Various approaches, including pharmacogenomics, make up the emerging field of predictive medicine. These advances allow clinicians to predict (somewhat) the risk of disease based on genetic testing and to predict whether a particular therapy will be effective or pose a risk of adverse effects in a particular patient.
Molecular medicine is already here, but not for all patients or all diseases. Molecular diagnostics is and will become more intertwined with molecular therapeutics for prognostics, therapeutic stratification, and resuscitation of some failed compounds.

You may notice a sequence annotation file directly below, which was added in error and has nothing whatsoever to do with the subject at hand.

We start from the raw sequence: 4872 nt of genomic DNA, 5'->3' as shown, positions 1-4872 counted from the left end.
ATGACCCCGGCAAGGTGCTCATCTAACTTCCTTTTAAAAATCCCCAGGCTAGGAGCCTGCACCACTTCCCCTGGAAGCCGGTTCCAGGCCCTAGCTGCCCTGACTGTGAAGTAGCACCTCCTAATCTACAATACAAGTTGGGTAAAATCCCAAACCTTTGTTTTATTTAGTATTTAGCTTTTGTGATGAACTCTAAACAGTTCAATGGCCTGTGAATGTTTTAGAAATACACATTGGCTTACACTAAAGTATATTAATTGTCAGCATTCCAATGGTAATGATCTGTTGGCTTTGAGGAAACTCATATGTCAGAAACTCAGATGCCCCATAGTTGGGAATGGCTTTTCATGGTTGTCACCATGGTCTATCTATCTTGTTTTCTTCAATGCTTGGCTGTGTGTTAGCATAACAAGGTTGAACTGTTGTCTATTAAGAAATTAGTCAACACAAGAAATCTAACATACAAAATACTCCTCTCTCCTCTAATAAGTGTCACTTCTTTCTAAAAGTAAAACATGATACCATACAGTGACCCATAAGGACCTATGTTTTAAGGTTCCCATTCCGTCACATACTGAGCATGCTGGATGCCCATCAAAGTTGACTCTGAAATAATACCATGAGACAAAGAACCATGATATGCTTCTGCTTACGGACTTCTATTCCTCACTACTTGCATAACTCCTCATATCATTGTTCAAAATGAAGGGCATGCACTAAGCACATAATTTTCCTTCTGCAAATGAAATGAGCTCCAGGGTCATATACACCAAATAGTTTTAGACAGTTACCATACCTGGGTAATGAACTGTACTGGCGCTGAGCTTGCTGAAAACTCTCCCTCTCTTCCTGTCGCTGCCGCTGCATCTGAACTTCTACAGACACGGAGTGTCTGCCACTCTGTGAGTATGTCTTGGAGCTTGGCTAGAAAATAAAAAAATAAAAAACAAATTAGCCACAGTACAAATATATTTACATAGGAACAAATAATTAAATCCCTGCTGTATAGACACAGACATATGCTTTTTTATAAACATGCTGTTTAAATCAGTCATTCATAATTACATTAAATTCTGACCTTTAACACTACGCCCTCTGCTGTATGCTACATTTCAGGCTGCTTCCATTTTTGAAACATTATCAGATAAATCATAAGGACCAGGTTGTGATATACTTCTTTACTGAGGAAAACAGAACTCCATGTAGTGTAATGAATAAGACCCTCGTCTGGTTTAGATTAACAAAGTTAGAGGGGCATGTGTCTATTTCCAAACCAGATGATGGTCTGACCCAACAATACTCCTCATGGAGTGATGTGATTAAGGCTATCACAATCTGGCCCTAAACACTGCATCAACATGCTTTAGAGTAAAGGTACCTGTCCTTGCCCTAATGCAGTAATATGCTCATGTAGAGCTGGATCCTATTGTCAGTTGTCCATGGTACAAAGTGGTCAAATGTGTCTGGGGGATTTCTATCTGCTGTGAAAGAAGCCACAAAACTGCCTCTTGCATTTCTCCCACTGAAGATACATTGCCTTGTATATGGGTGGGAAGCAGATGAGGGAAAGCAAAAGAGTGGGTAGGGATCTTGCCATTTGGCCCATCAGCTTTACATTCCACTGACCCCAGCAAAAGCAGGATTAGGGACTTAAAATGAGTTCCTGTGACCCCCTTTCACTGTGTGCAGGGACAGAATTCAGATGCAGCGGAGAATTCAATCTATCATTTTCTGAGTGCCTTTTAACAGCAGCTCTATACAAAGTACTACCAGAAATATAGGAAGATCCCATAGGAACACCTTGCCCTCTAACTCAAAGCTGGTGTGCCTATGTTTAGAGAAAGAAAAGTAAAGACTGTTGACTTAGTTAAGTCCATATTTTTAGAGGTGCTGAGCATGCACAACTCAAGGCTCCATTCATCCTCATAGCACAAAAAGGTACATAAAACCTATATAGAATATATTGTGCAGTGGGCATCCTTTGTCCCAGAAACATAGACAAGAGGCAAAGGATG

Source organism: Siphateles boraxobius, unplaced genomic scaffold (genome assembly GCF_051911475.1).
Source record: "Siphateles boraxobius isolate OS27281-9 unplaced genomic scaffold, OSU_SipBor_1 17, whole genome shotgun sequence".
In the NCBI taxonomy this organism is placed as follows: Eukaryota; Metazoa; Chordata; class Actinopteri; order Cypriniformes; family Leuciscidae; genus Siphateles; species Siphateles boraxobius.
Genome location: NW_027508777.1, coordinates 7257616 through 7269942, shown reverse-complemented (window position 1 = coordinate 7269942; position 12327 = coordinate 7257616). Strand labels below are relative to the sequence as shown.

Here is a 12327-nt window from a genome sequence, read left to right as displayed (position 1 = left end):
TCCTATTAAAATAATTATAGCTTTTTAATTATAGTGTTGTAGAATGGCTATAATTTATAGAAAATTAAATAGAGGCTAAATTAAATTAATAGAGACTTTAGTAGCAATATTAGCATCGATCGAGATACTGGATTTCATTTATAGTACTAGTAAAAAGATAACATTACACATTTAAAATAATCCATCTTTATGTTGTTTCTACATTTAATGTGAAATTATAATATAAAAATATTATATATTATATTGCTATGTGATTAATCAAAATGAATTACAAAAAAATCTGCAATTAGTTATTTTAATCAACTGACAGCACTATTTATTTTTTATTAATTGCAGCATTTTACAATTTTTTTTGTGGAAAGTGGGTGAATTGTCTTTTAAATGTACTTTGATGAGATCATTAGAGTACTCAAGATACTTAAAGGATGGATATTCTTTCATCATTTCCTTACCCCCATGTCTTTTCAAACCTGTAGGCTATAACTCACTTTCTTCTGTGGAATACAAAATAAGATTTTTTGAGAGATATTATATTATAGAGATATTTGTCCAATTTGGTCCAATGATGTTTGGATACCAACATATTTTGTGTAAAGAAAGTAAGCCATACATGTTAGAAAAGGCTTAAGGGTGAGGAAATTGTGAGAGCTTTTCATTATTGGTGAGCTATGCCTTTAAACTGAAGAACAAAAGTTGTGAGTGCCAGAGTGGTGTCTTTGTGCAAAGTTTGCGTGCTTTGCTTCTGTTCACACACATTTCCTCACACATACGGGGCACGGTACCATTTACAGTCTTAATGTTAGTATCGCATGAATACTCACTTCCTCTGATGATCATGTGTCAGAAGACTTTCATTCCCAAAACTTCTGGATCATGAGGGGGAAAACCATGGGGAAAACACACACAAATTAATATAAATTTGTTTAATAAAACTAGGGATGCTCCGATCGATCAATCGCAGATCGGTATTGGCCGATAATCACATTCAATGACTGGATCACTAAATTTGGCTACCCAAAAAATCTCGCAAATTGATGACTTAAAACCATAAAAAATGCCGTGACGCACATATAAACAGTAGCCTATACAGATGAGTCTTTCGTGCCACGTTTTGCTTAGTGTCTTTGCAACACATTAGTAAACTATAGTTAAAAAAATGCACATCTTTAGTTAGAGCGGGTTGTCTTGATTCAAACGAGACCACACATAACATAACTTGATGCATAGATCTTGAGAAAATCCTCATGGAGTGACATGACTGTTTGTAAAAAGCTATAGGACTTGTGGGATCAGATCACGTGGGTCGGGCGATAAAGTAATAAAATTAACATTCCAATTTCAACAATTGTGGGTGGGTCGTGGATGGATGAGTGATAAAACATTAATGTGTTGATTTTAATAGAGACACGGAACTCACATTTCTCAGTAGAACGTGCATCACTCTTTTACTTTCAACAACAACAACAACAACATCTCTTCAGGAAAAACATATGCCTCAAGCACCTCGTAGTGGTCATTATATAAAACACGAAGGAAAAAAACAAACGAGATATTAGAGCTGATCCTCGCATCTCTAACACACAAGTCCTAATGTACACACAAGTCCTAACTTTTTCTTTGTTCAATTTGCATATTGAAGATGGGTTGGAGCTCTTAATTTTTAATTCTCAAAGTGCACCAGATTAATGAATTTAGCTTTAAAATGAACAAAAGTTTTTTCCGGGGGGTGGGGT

It is important to acknowledge just how cutting-edge today's biopharmaceutical research is. Much of it is frontier, not textbook, science. Moving new and experimental techniques and technologies from the R&D lab into clinical testing, research and patient care is a costly, time-consuming process, which ultimately may not even yield commercial or health benefits.
That the biotechnological innovations of the 1970s took until the 1990s to integrate is described in The Pharmaceutical Industry and the Revolution in Molecular Biology: Exploring the Interactions between Scientific, Institutional and Organizational Change. Available at http://www.cid.harvard.edu/ cidbiotech/events/henderson.htm. It's a sure bet that the biotechnological innovations of the 1990s will take time to mature and be adopted as well.
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